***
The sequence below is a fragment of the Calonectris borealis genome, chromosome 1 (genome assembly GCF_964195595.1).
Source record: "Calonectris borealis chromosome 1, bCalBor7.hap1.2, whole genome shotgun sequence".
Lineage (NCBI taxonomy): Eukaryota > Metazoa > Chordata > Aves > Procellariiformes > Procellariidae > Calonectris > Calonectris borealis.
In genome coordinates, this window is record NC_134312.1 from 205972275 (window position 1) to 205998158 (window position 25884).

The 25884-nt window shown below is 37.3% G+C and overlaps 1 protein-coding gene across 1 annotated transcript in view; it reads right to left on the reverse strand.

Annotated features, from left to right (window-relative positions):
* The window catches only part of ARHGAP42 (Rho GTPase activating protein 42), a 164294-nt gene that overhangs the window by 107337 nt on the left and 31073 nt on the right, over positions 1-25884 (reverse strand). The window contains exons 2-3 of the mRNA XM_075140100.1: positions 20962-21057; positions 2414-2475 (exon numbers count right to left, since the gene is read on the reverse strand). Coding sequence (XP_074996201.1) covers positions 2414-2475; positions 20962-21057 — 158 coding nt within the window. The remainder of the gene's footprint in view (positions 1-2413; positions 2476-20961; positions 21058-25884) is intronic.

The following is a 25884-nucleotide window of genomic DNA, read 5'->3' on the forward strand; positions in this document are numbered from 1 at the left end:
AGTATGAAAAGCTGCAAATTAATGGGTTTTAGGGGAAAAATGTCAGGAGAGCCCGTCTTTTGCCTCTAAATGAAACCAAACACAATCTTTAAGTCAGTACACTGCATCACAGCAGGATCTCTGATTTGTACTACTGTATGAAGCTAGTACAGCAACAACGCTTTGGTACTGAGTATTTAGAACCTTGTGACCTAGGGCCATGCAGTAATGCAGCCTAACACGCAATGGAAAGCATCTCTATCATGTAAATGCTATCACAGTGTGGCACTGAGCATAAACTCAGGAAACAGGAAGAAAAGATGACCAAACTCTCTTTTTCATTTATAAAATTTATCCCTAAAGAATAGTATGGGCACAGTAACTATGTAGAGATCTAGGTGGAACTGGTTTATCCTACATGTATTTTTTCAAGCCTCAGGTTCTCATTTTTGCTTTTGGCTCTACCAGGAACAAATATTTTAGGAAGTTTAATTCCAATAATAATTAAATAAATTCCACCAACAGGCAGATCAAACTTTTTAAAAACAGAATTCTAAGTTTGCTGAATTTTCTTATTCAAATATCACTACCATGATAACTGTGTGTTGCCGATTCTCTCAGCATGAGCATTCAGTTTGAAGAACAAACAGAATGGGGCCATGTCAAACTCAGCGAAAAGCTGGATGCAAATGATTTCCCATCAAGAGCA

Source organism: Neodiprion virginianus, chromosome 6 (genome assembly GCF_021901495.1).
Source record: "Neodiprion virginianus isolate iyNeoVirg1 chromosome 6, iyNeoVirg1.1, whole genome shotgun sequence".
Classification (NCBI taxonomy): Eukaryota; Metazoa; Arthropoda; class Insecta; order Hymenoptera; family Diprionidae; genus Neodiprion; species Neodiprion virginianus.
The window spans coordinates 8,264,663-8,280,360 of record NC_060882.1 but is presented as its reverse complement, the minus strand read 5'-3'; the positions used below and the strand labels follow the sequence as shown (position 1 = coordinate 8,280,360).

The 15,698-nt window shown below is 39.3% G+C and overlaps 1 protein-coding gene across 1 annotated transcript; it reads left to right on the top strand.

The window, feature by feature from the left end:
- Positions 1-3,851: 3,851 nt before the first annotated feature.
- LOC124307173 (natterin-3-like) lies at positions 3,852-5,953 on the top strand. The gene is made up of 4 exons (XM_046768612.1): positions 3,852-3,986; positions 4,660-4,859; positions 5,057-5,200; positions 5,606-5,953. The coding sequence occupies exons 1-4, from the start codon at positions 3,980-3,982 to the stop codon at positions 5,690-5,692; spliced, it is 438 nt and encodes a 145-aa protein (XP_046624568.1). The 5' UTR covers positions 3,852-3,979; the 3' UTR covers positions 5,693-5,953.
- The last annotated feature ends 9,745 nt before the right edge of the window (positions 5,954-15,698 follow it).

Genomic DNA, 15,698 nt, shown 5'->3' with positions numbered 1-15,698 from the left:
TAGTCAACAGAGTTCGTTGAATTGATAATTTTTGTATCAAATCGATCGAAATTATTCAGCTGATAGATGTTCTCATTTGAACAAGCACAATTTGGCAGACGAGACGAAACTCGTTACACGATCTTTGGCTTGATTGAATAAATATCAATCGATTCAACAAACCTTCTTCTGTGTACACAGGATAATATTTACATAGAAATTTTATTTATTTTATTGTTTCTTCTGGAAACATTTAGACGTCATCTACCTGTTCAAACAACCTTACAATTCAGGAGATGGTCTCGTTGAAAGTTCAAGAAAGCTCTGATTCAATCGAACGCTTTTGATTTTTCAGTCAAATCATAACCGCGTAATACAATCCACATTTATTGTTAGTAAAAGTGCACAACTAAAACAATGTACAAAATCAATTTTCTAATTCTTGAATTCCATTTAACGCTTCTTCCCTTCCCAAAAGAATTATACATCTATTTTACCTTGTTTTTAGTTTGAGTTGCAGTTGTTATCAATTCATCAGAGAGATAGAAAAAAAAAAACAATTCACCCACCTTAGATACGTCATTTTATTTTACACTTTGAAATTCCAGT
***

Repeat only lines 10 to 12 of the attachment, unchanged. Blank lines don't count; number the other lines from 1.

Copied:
Source organism: Neodiprion virginianus, chromosome 6 (genome assembly GCF_021901495.1).
Source record: "Neodiprion virginianus isolate iyNeoVirg1 chromosome 6, iyNeoVirg1.1, whole genome shotgun sequence".
Classification (NCBI taxonomy): Eukaryota; Metazoa; Arthropoda; class Insecta; order Hymenoptera; family Diprionidae; genus Neodiprion; species Neodiprion virginianus.